The image for Day 273 of the VM_365 project is of another coin dating to the Iron Age, a struck Bronze of a Late Iron Age King called Eppillus, which was found at Minster on the southern side of the Isle of Thanet .
The biography of Eppillus is largely based on the evidence, using the tiny scraps of written evidence derived from the inscriptions on coins. Eppillus became king of the Cantiaci, the tribe that lived in Kent, around 15 A.D. , possibly after he was deposed or replaced as King of the Atrebates by his brother Verica.
The powerbase of the Atrebates was in the region around Chichester, which was known to them as Noviomagus. The Atrebates began a political relationship with the Roman Empire as its influence expanded on the continent. Coins of Eppillus issued from Noviomagus were marked Rex, indicating that the King’s power had been recognised by the Roman state.
Like many of the coins issued by Late Iron Age regional rulers in Kent, the example shown in the image today (Type: Van Arsdell 178) is based on a coin issued by Phillip of Macedon, the father of Alexander the Great. Although the images on the coins went through many incremental distortions and abstractions, the bust and chariot on either side of the coin can be traced through their evolutionary changes to their ancient Greek origins. The imagery reflects the independent connection of the Iron Age states with the classical Greek world.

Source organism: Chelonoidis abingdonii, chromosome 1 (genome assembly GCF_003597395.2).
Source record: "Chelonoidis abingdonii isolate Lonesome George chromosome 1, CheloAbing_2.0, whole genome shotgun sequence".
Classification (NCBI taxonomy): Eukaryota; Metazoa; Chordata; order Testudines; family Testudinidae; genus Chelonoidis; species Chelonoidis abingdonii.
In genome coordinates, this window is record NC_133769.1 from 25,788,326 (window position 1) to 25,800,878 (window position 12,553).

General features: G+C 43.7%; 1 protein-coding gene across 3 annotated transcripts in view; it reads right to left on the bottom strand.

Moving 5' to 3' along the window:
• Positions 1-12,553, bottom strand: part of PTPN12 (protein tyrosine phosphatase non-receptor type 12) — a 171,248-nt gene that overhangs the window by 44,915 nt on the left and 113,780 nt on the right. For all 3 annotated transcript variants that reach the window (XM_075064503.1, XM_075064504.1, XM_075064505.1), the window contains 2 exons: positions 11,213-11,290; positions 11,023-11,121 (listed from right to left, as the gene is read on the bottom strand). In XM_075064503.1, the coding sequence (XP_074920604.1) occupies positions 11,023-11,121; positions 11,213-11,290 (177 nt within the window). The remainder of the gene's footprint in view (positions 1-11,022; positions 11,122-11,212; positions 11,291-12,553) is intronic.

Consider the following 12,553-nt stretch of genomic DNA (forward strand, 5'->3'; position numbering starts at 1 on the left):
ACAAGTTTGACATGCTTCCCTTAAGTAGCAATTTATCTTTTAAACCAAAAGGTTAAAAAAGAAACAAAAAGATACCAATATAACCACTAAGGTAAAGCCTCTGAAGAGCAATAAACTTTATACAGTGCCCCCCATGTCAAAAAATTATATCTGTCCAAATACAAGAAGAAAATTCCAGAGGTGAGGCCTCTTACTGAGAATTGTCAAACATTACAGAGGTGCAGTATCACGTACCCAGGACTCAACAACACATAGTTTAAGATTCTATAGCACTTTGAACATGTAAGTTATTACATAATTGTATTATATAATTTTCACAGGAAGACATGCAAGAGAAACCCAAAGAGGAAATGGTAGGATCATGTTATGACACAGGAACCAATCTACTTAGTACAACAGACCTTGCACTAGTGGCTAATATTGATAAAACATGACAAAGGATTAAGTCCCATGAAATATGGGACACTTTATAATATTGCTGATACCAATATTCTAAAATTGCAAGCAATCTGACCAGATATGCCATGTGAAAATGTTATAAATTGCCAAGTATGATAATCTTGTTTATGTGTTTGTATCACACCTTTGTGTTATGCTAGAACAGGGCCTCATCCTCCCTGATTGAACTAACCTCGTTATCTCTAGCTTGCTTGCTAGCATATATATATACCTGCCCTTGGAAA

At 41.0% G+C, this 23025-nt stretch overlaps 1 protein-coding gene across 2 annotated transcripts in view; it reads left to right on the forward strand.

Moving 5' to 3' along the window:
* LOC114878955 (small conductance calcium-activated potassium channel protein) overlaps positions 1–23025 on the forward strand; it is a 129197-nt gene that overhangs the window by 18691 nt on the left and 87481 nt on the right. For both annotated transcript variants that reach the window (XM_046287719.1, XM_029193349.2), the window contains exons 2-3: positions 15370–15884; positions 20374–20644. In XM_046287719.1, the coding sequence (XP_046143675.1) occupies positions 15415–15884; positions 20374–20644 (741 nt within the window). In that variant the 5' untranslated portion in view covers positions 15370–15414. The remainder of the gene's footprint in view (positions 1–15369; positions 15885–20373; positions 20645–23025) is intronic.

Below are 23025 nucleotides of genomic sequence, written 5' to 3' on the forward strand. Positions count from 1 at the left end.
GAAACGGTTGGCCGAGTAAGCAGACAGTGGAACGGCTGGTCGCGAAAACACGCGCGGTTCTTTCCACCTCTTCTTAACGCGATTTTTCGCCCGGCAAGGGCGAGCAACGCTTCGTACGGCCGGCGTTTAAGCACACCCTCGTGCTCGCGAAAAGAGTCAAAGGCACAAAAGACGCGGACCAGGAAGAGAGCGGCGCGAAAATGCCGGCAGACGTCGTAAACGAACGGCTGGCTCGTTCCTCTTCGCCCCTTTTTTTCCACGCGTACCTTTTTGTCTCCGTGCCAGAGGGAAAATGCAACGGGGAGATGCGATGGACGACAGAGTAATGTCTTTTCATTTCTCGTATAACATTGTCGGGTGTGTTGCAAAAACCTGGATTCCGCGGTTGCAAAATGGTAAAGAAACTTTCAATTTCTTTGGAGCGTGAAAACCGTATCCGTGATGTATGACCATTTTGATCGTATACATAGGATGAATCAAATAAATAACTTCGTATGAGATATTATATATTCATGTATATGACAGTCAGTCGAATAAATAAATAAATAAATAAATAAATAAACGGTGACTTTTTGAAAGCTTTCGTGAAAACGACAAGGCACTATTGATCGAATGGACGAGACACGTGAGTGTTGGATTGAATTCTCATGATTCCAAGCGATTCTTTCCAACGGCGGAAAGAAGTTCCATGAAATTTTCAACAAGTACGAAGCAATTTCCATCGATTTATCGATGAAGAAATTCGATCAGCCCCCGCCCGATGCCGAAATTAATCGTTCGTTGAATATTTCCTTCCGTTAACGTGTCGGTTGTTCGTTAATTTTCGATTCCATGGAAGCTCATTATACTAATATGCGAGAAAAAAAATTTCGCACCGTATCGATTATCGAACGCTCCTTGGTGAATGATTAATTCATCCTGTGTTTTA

Coins struck by the pre-Roman Kings of Kent provide material and written evidence that was independent of the control of the Roman state, although its influence on the iconography and texts can be detected in the years before the Empire expanded to Britain.
As our extended written evidence of pre-Roman Britain comes almost wholly from writers who lived in the dominant culture, the study of the Late Iron Age coin series allows us to perceive, however dimly, an alternative point of view to the Romans. The scatter of Iron Age coins, pottery and other artefacts from Minster in Thanet provide an indication of what came before the almost overwhelming amount of cultural information about the Roman period which is represented by sites like the Villa that was discovered in Minster.